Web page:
I figured with the off season outfield shopping spree, Maier would be the odd man out. Now, I’m thinking Ankiel is a new version of Jose Guillen (i.e. On the downward side of a career where the injuries are going to pile up.) and will miss plenty of time this year, giving Maier some at bats.

I’m glad, because I root for Maier.

Stock Down: Josh Fields

I had hope that he could recapture his power stroke from a couple years ago, but now I’m not so sure. When you’re swinging a slow bat in spring training, that’s just not a good sign. Plus, he’s just leaving a ton of runners on base. A ton. And striking out. And not hitting for the power he was supposed to possess. He has potential to be Mike Jacobs, Version 2.0. That’s not a compliment.

Stock Up: Mike Aviles

He hasn’t seen a lot of action, but he does have seven hits in his 14 at bats. Encouraging progress for someone who wasn’t expected to be ready for Opening Day. The Royals could still keep him in extended spring training to open the year, but he’s close. That’s good news because we’re going to be calling for him by mid-April after watching a couple weeks of Betancourt.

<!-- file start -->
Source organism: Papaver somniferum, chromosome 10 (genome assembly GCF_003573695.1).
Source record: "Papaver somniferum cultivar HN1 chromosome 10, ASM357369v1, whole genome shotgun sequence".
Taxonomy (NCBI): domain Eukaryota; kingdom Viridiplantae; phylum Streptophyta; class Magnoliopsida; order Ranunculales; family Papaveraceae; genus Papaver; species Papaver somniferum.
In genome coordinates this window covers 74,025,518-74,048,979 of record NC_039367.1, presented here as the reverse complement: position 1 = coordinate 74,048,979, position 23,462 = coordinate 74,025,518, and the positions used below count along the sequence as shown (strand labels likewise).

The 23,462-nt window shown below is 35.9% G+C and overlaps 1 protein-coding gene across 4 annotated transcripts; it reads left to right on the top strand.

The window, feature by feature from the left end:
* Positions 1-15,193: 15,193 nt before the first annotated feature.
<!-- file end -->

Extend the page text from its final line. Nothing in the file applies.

Stock Up: Aaron Crow

It’s official: I’m excited to see this kid in Kansas City.

That said, I hope the Royals do the prudent thing and keep him in the minors all year. No need to rush him, and after setting out all of last year, he needs to get some low pressure innings on his arm. Double-A is absolutely the best place for him to open the year. If he tears it up in the first half, promote him to Omaha. If he tears it up in the second half, give him a courtesy call in September.

Let’s focus on him for 2011. It will be worth the wait.

Stock Down: Rick Ankiel

I know we have a new training staff, but didn’t you have a little deja vu when he was pulled from a game on Friday, said he felt better on Saturday and was shut down for a week on Sunday? Speaking of which…

Today’s Hillmanism is on Ankiel:

He just needs to have some consistency offensively. Occasionally, you’re going to see him swing out of the zone. Hopefully, he gets his discipline tamed a little bit before we get into the season.

This gets nominated for understatement of the spring. Last year, Ankiel offered at pitches out of the strike zone over 34% of the time. Of the 252 players who accumulated over 350 plate appearances, he had the 17th worst discipline. For his career, he’s swung at 33% of all pitches he’s seen out of the strike zone.